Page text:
Every time I hear some liberal Democrat ranting about our not providing enough armor to protect the troops I just shake my head and tell myself, that idiot's obviously never humped a ruck in combat. Hell, most combat infantrymen in my day didn't want to wear a steel helmet even though they knew it offered significant protection from head wounds. I wish I had a dollar for every time I had to say, "Put that steel pot on, soldier! Now!" I knew fellow NCO's who volunteered for Special Forces just because those guys never had to wear pots, even into combat.

For an infantryman, who must carry not only the weapons, ammunition and communications gear with which to fight, but also the food, water and clothing to sustain his fighting ability for up to several days, everything has a weight to value ratio as well as a weight to mobility ratio. In Vietnam, every paratrooper in my battalion was issued a gas mask in a canvas, carrying bag. After several months in country, I was instructed by the battalion CO to inventory all the chemical protection equipment in our unit. Guess what? While nearly all of the troops still had the carriers strapped to their legs when they went out on operations, most contained changes of socks and underwear or candy or smokes, all things which were of greater value to them than a bulky, heavy, rubber, seldom—if—ever used gas mask.

Unless the infantry has changed a great deal from my time, which this article makes me doubt, (among the subjects interviewed are a truck driver, a graves registration marine and a military police officer) the actual groundpounders, who need to be fleet of foot when the balloon goes up, don't want to be inordinately weighed down when the ability to move may be the most important factor in surviving a firefight. When the shooting starts, you want to be able to jettison that rucksack or whatever else you're carrying that isn't essential to the immediate situation at hand. You can always come back for that gear once the shooting stops. Conversely, and by necessity, body armor must be worn all through the fighting and may in fact encumber some individuals to the point their combat skills are degraded.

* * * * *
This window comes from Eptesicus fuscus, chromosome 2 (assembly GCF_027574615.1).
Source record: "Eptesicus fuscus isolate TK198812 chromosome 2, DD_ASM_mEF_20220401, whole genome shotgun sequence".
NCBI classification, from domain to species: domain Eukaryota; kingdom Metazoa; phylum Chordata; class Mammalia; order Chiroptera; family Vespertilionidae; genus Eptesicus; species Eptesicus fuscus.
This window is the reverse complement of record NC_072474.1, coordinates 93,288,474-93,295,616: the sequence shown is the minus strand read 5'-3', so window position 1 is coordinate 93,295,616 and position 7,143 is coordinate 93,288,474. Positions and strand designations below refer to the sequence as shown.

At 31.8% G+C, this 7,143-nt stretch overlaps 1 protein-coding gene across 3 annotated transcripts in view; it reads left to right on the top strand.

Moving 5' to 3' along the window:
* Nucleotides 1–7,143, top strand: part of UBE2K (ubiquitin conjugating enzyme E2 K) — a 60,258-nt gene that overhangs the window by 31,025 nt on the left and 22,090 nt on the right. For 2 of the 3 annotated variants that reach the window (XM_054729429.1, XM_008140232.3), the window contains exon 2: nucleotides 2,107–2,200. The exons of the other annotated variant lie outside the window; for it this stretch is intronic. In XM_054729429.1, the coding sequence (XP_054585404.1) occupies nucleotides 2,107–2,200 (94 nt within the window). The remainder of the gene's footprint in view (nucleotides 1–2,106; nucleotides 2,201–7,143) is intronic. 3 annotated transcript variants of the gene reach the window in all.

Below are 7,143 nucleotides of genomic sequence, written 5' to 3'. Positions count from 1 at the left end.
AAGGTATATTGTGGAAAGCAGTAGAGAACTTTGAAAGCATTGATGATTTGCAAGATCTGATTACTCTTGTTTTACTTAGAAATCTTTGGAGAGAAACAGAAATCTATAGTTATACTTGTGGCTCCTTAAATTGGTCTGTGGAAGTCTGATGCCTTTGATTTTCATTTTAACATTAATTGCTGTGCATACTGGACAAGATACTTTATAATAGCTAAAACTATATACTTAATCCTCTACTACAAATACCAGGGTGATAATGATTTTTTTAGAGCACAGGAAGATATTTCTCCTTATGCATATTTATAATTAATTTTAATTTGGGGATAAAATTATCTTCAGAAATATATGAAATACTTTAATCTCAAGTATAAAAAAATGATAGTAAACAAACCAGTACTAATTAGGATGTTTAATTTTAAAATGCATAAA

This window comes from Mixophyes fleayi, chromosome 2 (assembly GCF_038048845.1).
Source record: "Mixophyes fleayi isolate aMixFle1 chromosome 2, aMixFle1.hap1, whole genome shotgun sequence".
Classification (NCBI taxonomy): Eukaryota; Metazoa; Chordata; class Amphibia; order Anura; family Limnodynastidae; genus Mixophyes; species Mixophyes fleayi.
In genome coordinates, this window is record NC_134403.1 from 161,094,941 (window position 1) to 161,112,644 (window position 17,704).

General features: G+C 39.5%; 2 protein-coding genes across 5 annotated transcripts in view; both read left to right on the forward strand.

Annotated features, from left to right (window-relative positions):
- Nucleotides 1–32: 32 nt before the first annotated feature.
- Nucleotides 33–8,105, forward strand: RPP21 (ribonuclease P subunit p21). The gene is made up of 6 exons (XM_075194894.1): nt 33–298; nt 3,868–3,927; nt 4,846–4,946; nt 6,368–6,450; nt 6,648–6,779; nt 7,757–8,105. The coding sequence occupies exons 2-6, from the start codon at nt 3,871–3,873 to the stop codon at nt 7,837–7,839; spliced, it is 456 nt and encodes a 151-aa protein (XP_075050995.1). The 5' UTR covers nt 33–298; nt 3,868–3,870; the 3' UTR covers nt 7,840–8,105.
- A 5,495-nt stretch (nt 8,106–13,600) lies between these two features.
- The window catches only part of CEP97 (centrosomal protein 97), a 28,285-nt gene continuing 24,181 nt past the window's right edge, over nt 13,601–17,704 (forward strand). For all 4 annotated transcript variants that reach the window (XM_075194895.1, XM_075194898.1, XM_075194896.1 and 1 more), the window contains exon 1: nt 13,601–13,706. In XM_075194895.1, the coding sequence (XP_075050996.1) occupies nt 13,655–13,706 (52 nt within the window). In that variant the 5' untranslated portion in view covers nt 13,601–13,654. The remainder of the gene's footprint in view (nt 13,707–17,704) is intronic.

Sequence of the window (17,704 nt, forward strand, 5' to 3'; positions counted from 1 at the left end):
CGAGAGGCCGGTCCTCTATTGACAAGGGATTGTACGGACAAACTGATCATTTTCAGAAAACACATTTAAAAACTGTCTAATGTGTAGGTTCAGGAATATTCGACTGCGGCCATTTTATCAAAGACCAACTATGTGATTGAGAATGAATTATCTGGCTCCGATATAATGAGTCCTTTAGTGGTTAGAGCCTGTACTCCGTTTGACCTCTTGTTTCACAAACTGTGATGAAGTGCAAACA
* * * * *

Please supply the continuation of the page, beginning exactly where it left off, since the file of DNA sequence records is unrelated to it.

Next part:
If you read the comments following the article, you will see that others who have been there agree. The most astute comment is the one observing that intelligent local command discretion should be used in making the determination as to whether additional armoring up contributes to or takes away from the success of the immediate mission. If this sort of mission—specific logic is applied to the use of body armor, I will wager that infantry units, when involved in foot operations, where they have always gone into battle with minimal protective gear, will consider that weight to value/mobility ratio and opt for less weight and more mobility. It is significant that even some of the non—infantry personnel are complaining of armor—induced constraints.

Believe me, if the troops doing the fighting really need something badly in this email— connected age, you can bet they'll be letting their families and their politicians back home know about it. As for the combat—deprived, reality—challenged, liberal Democrats attacking the administration over this issue at every opportunity, I would remind them there is a reason for the military designation, Light Infantry:

It's the weight, Stupid!

Russ Vaughn   2 07 06